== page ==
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Introduction to Monetary Policy

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1 Introduction to Monetary Policy
Chapter 6 Introduction to Monetary Policy

2 Interest Rates as an Equilibrating Mechanism
Theoretically, “the” interest rate equilibrates investment and saving, and hence the product and income sides of the economy However, there are many interest rates. In particular, long and short term rates have different characteristics. The yield spread between these rates is an important determinant of GDP. In practice this means the availability as well as the cost of credit are both important.

3 Monetary Policy Monetary policy is supposed to adjust the cost and availability of credit to keep inflation at low stable levels and keep real growth growing at its maximum sustainable rate. When used properly, monetary policy mitigates and reduces business cycles. Only rarely does it intensify them.

4 Tools of Monetary Policy
The tools of monetary policy utilized by the central bank – in the U.S., the Federal Reserve Bank – have changed substantially over the past decades. Currently, the major tool of monetary policy is the change in the Federal funds rate. The Fed can also buy or sell Treasury securities to influence the amount of bank credit available.

5 Goals of Monetary Policy
Central bankers often state that their only goal is to keep inflation at low, stable levels. However, in fact, they are generally required to ease policy when real GDP declines and the unemployment rate rises. Also, they should always insure an adequate flow of liquidity for the needs of commerce and industry

6 Can/Should the Fed Try to Control Fluctuations in the Stock Market?
“Moral suasion” and statements about “irrational exuberance” have proved spectacularly unsuccessful. Exhortations to buy stock when prices are low have never been successful either. However, if the stock market seems too high, the Fed could substantially boost interest rates. It could also raise margin requirements on stocks, although that is usually consider a “sledgehammer” approach that was not tried even in the runaway market of 2000.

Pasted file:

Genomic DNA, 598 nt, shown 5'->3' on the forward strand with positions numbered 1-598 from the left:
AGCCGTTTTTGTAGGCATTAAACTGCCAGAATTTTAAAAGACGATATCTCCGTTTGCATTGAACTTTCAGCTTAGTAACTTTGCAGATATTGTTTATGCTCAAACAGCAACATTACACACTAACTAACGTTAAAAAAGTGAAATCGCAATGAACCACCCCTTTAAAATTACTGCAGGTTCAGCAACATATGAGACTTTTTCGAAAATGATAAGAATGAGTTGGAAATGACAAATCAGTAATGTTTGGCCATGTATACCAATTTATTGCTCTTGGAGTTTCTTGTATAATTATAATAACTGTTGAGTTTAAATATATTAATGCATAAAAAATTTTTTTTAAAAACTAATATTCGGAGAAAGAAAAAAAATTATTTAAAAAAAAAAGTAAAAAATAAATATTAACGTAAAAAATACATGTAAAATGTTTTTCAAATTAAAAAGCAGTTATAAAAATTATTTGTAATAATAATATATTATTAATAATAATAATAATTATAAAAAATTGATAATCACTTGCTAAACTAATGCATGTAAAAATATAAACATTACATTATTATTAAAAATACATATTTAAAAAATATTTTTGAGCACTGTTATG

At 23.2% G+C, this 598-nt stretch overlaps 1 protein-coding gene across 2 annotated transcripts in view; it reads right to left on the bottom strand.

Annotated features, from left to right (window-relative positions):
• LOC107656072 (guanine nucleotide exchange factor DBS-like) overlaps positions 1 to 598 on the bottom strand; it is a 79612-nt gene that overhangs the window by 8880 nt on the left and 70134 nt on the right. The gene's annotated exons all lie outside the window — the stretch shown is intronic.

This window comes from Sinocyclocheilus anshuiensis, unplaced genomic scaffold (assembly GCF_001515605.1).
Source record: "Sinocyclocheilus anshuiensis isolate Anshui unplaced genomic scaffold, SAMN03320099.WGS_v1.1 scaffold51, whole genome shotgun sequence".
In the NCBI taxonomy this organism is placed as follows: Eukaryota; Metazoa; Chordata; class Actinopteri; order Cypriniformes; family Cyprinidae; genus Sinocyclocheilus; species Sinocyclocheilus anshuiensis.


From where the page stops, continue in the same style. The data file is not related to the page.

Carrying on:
7 The Federal Funds Rate The determinants of the Federal funds rate have varied substantially under different Fed chairman. Since Alan Greenspan became chairman of the Fed in mid-1987, however, fluctuations in the funds rate have been closely tied to the rate of core inflation, the growth rate, and the unemployment rate.

8 The Taylor Rule Empirically, this relationship was first proposed by John Taylor in the early 1990s and has been reestimated many times since then. Currently, the regression shows that the if the economy were at full employment (4% unemployment) and growing 4% per year, the Federal funds rate would be 2% plus 2 times the rate of inflation. Every 1% rise in the unemployment reduces the Fed funds rate by 2% (these coefficients change slightly over time). Thus for 2% inflation, the Fed funds rate would be set at 6%. If the unemployment rate rose to 6%, the funds rate would then fall to 2%, and it would fall to 1% if the unemployment rate rose to 6 ½%, as happened in 2003.

9 Credit Availability The role of the banking system has changed substantially since it was deregulated in 1982. Most bank deposits are no longer are subjected to ceiling interest rates, which had restricted the amount of deposits they could attract. Currently, individual banks may offer whatever interest rate they think is appropriate to attract deposits. In that case, where are the constraints?

10 Restraints on Bank Credit
When interest rates rise, consumers and businesses are likely to borrow less because of the higher cost or repayment. In the late 1980s, improper and possibly illegal loans made by some banks caused much stricter regulation, and a cutback in the amount of money banks would lend. Earlier, credit controls were imposed in 1980, but the authority has since lapsed.

11 How the Yield Spread Affects Economic Activity